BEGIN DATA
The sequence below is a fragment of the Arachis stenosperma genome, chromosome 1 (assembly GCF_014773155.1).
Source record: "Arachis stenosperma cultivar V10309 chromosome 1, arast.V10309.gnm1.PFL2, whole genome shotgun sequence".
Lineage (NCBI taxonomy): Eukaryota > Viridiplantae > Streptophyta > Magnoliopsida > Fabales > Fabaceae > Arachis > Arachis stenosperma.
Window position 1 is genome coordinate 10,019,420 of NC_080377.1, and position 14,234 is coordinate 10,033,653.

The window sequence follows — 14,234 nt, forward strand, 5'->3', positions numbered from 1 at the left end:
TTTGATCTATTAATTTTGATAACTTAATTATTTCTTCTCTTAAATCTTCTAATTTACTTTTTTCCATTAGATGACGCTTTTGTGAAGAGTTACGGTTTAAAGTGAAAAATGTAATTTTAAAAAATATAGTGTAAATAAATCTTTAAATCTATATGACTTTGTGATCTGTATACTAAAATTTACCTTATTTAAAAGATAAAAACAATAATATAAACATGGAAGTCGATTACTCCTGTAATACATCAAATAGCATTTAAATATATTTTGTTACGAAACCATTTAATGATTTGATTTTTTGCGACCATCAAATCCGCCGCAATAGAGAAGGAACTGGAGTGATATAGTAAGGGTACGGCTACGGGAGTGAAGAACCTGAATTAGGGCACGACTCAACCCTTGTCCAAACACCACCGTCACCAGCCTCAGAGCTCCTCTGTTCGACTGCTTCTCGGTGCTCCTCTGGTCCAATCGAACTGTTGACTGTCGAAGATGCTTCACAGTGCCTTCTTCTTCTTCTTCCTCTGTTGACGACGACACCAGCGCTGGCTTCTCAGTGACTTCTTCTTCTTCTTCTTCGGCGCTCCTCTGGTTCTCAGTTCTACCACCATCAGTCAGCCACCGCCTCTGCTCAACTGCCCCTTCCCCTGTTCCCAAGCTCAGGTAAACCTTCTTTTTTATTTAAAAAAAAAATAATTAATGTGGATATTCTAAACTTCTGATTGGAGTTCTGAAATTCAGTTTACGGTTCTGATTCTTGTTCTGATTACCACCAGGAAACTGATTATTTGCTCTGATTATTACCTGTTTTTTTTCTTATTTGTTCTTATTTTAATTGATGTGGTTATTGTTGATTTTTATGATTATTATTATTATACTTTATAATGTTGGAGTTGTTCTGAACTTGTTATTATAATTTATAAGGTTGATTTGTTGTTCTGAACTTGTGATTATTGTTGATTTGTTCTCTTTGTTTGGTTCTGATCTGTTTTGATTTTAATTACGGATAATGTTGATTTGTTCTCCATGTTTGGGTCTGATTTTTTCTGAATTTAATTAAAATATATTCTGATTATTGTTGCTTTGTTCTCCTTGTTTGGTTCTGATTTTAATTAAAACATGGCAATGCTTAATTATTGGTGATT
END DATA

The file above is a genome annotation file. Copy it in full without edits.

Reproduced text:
The sequence below is a fragment of the Arachis stenosperma genome, chromosome 1 (assembly GCF_014773155.1).
Source record: "Arachis stenosperma cultivar V10309 chromosome 1, arast.V10309.gnm1.PFL2, whole genome shotgun sequence".
Lineage (NCBI taxonomy): Eukaryota > Viridiplantae > Streptophyta > Magnoliopsida > Fabales > Fabaceae > Arachis > Arachis stenosperma.
Window position 1 is genome coordinate 10,019,420 of NC_080377.1, and position 14,234 is coordinate 10,033,653.

The window sequence follows — 14,234 nt, forward strand, 5'->3', positions numbered from 1 at the left end:
TTTGATCTATTAATTTTGATAACTTAATTATTTCTTCTCTTAAATCTTCTAATTTACTTTTTTCCATTAGATGACGCTTTTGTGAAGAGTTACGGTTTAAAGTGAAAAATGTAATTTTAAAAAATATAGTGTAAATAAATCTTTAAATCTATATGACTTTGTGATCTGTATACTAAAATTTACCTTATTTAAAAGATAAAAACAATAATATAAACATGGAAGTCGATTACTCCTGTAATACATCAAATAGCATTTAAATATATTTTGTTACGAAACCATTTAATGATTTGATTTTTTGCGACCATCAAATCCGCCGCAATAGAGAAGGAACTGGAGTGATATAGTAAGGGTACGGCTACGGGAGTGAAGAACCTGAATTAGGGCACGACTCAACCCTTGTCCAAACACCACCGTCACCAGCCTCAGAGCTCCTCTGTTCGACTGCTTCTCGGTGCTCCTCTGGTCCAATCGAACTGTTGACTGTCGAAGATGCTTCACAGTGCCTTCTTCTTCTTCTTCCTCTGTTGACGACGACACCAGCGCTGGCTTCTCAGTGACTTCTTCTTCTTCTTCTTCGGCGCTCCTCTGGTTCTCAGTTCTACCACCATCAGTCAGCCACCGCCTCTGCTCAACTGCCCCTTCCCCTGTTCCCAAGCTCAGGTAAACCTTCTTTTTTATTTAAAAAAAAAATAATTAATGTGGATATTCTAAACTTCTGATTGGAGTTCTGAAATTCAGTTTACGGTTCTGATTCTTGTTCTGATTACCACCAGGAAACTGATTATTTGCTCTGATTATTACCTGTTTTTTTTCTTATTTGTTCTTATTTTAATTGATGTGGTTATTGTTGATTTTTATGATTATTATTATTATACTTTATAATGTTGGAGTTGTTCTGAACTTGTTATTATAATTTATAAGGTTGATTTGTTGTTCTGAACTTGTGATTATTGTTGATTTGTTCTCTTTGTTTGGTTCTGATCTGTTTTGATTTTAATTACGGATAATGTTGATTTGTTCTCCATGTTTGGGTCTGATTTTTTCTGAATTTAATTAAAATATATTCTGATTATTGTTGCTTTGTTCTCCTTGTTTGGTTCTGATTTTAATTAAAACATGGCAATGCTTAATTATTGGTGATT